Wheeler Broadcasting's WVBE in Roanoke, VA, is an incredibly successful radio station. In some demos, the Vibe simulcast attracts 30 and 40 shares. How often do you see that anymore? Operations Manager Brett Sharp has been in radio for 30 years, 15 with Wheeler, and he says he's never seen a more dominant radio station ? and it's all about involvement. "As cliched as this may sound," he says, "we are big in heart and big on trying to deliver the absolute best, always. Our listeners deserve it. The Vibe is truly a great radio station, in every aspect. I wish I could take credit, but that should go to Leonard and Kianna."
Sharp is referring to Wheeler Broadcasting President and GM Leonard Wheeler and Vibe PD Kianna Wade. Wheeler Broadcasting purchased WXLK in Roanoke and WLYK in Lynchburg back in 1997; the stations were simulcasting WXLK's CHR format at the time. But WXLK, a class C FM, covered both Roanoke and Lynchburg, and Wheeler (pictured left) says the simulcast on WLYK wasn't offering a great deal in the way of extended coverage.
"I was very desirous to take the WLYK signal in a direction to serve the African American population," he says. "The Lynchburg area is approximately 18 percent African American. While the market had some Urban-directed stations in the past, it seemed no one on the FM side in the recent past, and with some wherewithal, really committed for the long term to making a play at a station targeting African Americans 100 percent. There was a Rhythmic CHR in the market at the time, but I felt there was an opportunity in serving African-American adults." So the company took WLYK to Urban AC in 2000 and became the Vibe, with new call letters WVBE.
A few years later, Wheeler flipped one of its Roanoke AMs from Country to simulcast WVBE, hoping to penetrate the Roanoke market. Even on the AM dial, it did well. Then the Vibe simulcast was extended even further, to an FM signal in a county adjacent to Roanoke. Today the Vibe is also simulcast on an HD2 signal for WXLK and on a translator in Roanoke at 97.3.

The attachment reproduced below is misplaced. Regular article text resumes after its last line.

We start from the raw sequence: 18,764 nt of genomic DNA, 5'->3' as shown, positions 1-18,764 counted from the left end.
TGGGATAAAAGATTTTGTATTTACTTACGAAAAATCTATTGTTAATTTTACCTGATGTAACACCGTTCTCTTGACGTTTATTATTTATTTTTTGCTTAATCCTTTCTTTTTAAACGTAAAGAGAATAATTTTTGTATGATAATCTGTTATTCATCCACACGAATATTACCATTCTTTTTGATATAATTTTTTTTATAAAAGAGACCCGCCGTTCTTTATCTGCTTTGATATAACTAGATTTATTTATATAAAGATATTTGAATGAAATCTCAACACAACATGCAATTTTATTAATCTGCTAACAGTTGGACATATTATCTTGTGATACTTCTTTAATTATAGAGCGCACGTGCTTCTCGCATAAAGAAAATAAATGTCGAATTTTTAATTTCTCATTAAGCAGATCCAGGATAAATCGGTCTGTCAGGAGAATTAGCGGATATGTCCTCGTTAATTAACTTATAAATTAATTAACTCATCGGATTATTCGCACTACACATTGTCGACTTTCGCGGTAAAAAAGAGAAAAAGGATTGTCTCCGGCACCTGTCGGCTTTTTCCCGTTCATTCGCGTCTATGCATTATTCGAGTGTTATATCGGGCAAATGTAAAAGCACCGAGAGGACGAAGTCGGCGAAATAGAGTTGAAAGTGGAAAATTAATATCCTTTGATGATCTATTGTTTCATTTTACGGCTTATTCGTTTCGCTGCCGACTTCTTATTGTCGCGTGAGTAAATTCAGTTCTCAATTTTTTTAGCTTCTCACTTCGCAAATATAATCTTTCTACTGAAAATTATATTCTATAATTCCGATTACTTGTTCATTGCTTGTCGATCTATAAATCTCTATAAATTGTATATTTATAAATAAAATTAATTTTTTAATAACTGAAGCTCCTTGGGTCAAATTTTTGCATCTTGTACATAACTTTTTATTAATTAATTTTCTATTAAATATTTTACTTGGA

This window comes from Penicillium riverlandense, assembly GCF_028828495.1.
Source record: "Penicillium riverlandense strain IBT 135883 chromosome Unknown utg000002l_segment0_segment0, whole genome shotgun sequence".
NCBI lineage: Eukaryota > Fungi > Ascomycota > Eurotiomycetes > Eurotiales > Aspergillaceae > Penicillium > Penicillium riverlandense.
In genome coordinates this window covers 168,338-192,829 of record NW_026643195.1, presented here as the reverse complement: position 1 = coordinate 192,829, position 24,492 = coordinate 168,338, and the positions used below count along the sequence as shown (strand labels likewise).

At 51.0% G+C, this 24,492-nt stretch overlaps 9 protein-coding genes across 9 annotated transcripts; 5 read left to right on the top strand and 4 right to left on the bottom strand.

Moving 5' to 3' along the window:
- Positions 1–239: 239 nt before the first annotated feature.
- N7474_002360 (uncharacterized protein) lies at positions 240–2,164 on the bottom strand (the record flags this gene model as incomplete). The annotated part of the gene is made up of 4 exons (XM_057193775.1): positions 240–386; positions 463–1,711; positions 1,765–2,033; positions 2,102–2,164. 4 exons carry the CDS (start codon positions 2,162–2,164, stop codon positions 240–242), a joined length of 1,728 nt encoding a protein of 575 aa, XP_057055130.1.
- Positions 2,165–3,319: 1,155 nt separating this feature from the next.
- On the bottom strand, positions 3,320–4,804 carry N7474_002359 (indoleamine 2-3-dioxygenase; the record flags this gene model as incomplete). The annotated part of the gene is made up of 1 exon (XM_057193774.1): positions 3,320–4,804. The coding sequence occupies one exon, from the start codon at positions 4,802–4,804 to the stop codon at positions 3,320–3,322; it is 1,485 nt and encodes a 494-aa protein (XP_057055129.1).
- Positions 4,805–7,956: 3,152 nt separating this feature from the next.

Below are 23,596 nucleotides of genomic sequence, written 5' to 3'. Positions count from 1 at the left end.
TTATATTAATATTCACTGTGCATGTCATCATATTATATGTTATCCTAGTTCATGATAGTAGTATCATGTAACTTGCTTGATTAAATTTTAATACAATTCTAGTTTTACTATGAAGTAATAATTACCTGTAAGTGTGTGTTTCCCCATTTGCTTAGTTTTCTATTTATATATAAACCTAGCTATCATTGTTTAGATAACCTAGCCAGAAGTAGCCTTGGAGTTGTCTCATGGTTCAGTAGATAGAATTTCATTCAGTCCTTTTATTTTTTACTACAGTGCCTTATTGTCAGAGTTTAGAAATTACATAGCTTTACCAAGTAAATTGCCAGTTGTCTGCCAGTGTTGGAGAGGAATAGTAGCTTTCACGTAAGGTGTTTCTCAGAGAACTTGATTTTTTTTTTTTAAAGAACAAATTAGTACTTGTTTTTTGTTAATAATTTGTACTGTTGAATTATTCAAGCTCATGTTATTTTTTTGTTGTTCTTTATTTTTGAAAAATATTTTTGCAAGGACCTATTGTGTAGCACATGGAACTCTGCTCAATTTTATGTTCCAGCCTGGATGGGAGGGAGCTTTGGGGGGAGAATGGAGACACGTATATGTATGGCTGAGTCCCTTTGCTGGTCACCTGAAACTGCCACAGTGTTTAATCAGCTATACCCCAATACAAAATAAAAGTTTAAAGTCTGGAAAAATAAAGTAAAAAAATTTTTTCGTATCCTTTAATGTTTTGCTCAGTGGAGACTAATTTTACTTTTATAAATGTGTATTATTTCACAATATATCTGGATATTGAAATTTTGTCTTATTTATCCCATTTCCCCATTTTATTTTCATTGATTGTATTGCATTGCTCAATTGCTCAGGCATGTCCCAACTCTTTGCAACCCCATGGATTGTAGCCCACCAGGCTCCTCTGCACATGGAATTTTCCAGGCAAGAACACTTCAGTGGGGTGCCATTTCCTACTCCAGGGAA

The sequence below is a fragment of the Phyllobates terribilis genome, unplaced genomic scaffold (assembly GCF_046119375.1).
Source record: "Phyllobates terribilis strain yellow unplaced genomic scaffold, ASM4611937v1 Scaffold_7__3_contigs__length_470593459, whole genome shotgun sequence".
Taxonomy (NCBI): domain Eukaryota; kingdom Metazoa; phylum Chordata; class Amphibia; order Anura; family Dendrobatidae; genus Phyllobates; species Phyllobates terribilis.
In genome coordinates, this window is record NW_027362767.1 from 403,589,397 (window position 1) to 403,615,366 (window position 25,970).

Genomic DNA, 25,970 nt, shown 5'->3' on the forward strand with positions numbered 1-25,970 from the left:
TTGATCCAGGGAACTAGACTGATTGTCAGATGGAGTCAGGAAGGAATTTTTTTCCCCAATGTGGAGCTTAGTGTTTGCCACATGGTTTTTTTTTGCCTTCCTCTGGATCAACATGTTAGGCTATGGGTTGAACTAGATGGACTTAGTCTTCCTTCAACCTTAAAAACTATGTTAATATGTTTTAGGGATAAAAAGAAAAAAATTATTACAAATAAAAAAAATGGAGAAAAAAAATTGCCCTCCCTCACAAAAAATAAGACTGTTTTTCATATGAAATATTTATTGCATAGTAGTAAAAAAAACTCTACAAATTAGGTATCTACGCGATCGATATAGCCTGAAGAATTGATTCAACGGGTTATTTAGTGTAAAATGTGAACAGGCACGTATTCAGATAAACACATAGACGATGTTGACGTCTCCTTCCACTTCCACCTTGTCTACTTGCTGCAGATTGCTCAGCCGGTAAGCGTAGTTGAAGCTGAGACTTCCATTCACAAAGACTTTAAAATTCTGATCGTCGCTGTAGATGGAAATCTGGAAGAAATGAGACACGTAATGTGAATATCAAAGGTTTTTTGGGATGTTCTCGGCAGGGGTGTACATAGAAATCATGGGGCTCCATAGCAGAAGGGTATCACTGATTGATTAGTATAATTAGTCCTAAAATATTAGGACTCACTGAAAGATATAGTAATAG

Wheeler says it takes several pieces to cover the area, so the company is working with the resources and assets it has to serve the community. And that service is second to none, as evidenced by the Vibe's amazing 40 share with African Americans. Wheeler reports that the station is always above a 30 share, but generally around the 40-share range.
As he notes, "We are clearly the go-to station for African Americans in our market. Beyond programming music and entertainment to appeal to our target market, we can also speak to issues that are more pronounced in the African American community."
Kianna Wade (pictured right), a onetime pharmaceutical rep, is WVBE's PD. After falling in love with station and what it stood for, she joined the staff as a part-time jock in 2006. In 2007, she was promoted to WVBE promotions director and took over middays. And, before moving up to PD in 2012, she also carried a list.
"The Vibe does so much more than provide music and entertainment for our listeners," Wade says. "Black radio has historically been a powerful resource to the African-American community. It is our honor that the Vibe is an integral part of the community. We are nothing without the people we serve. Each of us at the station takes pride and value in serving our community. Whenever possible WVBE tries to align itself with nonprofit organizations and agencies striving to improve and empower the community. We do our best to help assist with events and projects, via lending on-air time as media sponsors, aid in planning community events, or volunteering as MCs."
Wade goes on, "We also recognize that we are in the position to help shape the entertainment culture in our market. We therefore take the time and investment to create our own station events for our listeners, ranging from after-work social events and musical concerts to family-focused activities like health fairs to Easter egg hunts."